United States District Court, W.D. Washington, Seattle
KEITH K. LY, Defendant-Petitioner,
UNITED STATES OF AMERICA, Plaintiff-Respondent
ORDER DENYING MOTION FOR WRIT OF HABEAS
J. Pechman United States District Judge
MATTER comes before the Court on Petitioner's Motion for
Writ of Habeas Corpus pursuant to 28 U.S.C. § 2255.
(Dkt. No. 1.) Having reviewed the Motion, the Response (Dkt.
No. 5), the Reply (Dkt. No. 6) and all related papers, the
Court DENIES the Motion.
Keith K. Ly moves to vacate his sentence under 28 U.S.C.
§ 2255 (“Section 2255”). (Dkt. No. 1.) In
2014, a jury convicted Ly of ten counts relating to his
involvement in a conspiracy to manufacture marijuana in
several residential properties he owned. See United
States v. Ly, No. 13-157MJP, Dkt. No. 191. Over eight
days of trial, the jury heard testimony from nearly 30
witnesses including purported tenants who described growing
marijuana for Ly in exchange for food and housing; officers
who conducted surveillance, searches, and seizures; a
financial auditor who explained Ly's income, debt, and
mortgage history during the relevant period, and others.
(See Dkt. No. 5 at 8-9.) Ly denied any knowledge of
the marijuana grow operations and testified that his wife,
Thi Nguyen Tram Bui, was responsible for overseeing the
properties. (Id. at 9.) However, the jury was not
convinced. (Id.) Throughout the trial, Ly was
represented by retained counsel. (Dkt. No. 5 at 8.)
the jury's verdict, the Court sentenced Ly to 60
months' imprisonment, the statutory mandatory minimum
term. (Dkt. No. 5 at 10-11.) Ly appealed to the Ninth
Circuit, challenging, in relevant part, the sufficiency of
the evidence supporting the jury's verdict. See
United States v. Keith K. Ly, No. 14-30269, Dkt. No. 21
(9th Cir. 2014). The Ninth Circuit affirmed his conviction
and upheld his sentence. (Id.) Ly sought further
review in the Supreme Court, which declined to hear the case.
See Ly v. United States, 137 S.Ct. 518 (Nov. 28,
moves to vacate his sentence under Section 2255. (Dkt. No.
1.) Ly claims he is innocent of all charges, and challenges
the validity of his conviction and sentence on the grounds of
ineffective assistance of counsel and prosecutorial
misconduct. (Id.) Specifically, Ly contends his
counsel rendered ineffective assistance by “failing to
investigate exculpatory witness and evidence, presenting
exculpatory witnesses and evidence at trial, falsifying
petitioner's signature on forfeiture documents, failing
to explain a plea agreement offered to petitioner pre-trial,
” and “converting petitioner's assets for
personal gain in collusion with the Bell[e]vue Police
Department.” (Id. at 1.) Ly further contends
that the United States “knowingly and deliberately
withheld material exculpatory evidence and witnesses, and
knowingly made misstatement of facts to the trial court,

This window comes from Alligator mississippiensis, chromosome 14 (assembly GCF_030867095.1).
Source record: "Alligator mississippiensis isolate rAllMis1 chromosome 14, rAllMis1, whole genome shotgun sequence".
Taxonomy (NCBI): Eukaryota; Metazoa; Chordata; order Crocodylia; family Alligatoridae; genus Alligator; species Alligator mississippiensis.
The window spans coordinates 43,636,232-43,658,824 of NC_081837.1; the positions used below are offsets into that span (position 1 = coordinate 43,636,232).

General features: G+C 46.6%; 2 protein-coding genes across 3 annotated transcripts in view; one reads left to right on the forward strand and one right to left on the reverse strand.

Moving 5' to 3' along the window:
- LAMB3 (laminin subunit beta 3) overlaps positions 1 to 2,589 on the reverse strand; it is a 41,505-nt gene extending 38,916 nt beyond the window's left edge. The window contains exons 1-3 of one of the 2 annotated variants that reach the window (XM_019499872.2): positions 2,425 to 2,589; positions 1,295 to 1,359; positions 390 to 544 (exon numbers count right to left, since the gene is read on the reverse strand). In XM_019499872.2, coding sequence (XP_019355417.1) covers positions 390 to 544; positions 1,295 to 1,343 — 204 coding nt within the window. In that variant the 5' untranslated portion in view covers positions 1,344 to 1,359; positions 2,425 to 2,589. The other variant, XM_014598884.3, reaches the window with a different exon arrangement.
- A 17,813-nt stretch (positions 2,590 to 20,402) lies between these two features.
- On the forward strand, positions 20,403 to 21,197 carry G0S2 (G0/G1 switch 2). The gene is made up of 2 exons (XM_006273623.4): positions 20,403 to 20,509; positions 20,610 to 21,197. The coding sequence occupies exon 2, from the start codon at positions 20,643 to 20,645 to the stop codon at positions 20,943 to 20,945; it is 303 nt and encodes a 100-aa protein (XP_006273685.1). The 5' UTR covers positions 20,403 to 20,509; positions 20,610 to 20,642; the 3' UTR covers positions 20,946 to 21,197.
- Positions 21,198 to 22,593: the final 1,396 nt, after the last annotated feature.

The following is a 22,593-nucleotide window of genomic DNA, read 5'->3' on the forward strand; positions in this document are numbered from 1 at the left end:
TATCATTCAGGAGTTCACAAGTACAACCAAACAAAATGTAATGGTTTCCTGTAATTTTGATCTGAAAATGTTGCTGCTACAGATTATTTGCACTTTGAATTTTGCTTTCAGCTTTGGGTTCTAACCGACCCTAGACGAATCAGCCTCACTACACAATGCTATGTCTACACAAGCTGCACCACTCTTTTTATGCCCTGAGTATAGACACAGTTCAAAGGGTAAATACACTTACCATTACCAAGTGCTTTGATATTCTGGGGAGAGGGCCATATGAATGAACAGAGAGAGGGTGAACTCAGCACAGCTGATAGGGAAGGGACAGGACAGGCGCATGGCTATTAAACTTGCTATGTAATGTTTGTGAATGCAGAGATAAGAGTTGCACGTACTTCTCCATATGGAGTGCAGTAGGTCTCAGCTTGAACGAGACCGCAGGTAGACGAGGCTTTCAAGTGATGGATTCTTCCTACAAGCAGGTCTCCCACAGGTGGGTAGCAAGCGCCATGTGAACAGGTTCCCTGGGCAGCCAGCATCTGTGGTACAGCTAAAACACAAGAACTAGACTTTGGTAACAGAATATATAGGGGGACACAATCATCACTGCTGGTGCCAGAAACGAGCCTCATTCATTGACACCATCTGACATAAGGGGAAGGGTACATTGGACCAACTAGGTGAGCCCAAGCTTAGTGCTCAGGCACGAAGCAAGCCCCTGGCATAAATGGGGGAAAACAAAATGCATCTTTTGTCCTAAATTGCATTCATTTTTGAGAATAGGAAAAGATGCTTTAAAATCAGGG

judge, and jury.” (Id. at 1-2.)
government denies any error in Ly's convictions or
sentence, and responds that his petition should be dismissed
because it is vague and devoid of specific facts that would
justify relief. (Dkt. No. 5 at 2.) Further, the government
contends that several of his claims are subject to procedural
Section 2255, the Court may grant relief to a federal
prisoner who challenges the imposition or length of his or
her incarceration on the grounds that: (1) the sentence was
imposed in violation of the Constitution or laws of the
United States; (2) the court was without jurisdiction to
impose such sentence; (3) the sentence was in excess of the
maximum authorized by law; or (4) the sentence is otherwise
subject to collateral attack. 28 U.S.C. § 2255(a).
obtain relief, the petitioner must prove, by a preponderance
of the evidence, the existence of an error rendering his
conviction unlawful. See Simmons v. Blodgett, 110
F.3d 39, 42 (9th Cir. 1997). The Court may dismiss a Section
2255 petition if “it plainly appears from the motion,
any attached exhibits, and the record of prior proceedings
that the moving party is not entitled to relief.”
See Rules Governing § 2255 Proceedings, Rule
general, a claim may not be raised in a Section 2255 petition
if the petitioner had an opportunity to raise it during trial
or on direct appeal and failed to do so. See Massaro v.
United States, 538 U.S. 500, 504 (2003); Bousley v.
United States, 523 U.S. 614, 621-22 (1998). The same is
true for a claim that was already disposed of on direct
appeal. United States v. Currie, 589 F.2d 993, 995
(9th Cir. 1979); see also Odom v. United States, 455
F.2d 159, 160 (9th Cir. 1972) (“The law in this circuit
is clear that when a matter has been decided adversely on
appeal from a conviction, it cannot be litigated again”
in a Section 2255 petition). There is an exception for an
ineffective assistance of counsel claim, which may be raised
for the first time in a Section 2255 petition regardless of
whether the petitioner could have raised the claim on direct
appeal. Massaro, 538 U.S. at 504.
Ineffective Assistance of Counsel
prevail on his ineffective assistance of counsel claim, Ly
must show that (1) counsel's representation fell below an
objective standard of reasonableness, and (2) “there is
a reasonable probability that, but for counsel's
unprofessional errors, the result of the proceeding would
have been different.” Strickland v.
Washington, 466 U.S. 668, 694 (1984). There is a strong
presumption that defense counsel rendered adequate
assistance. Jones v. Ryan, 583 F.3d 626, 637-38 (9th
Cir. 2009). Conclusory allegations that ...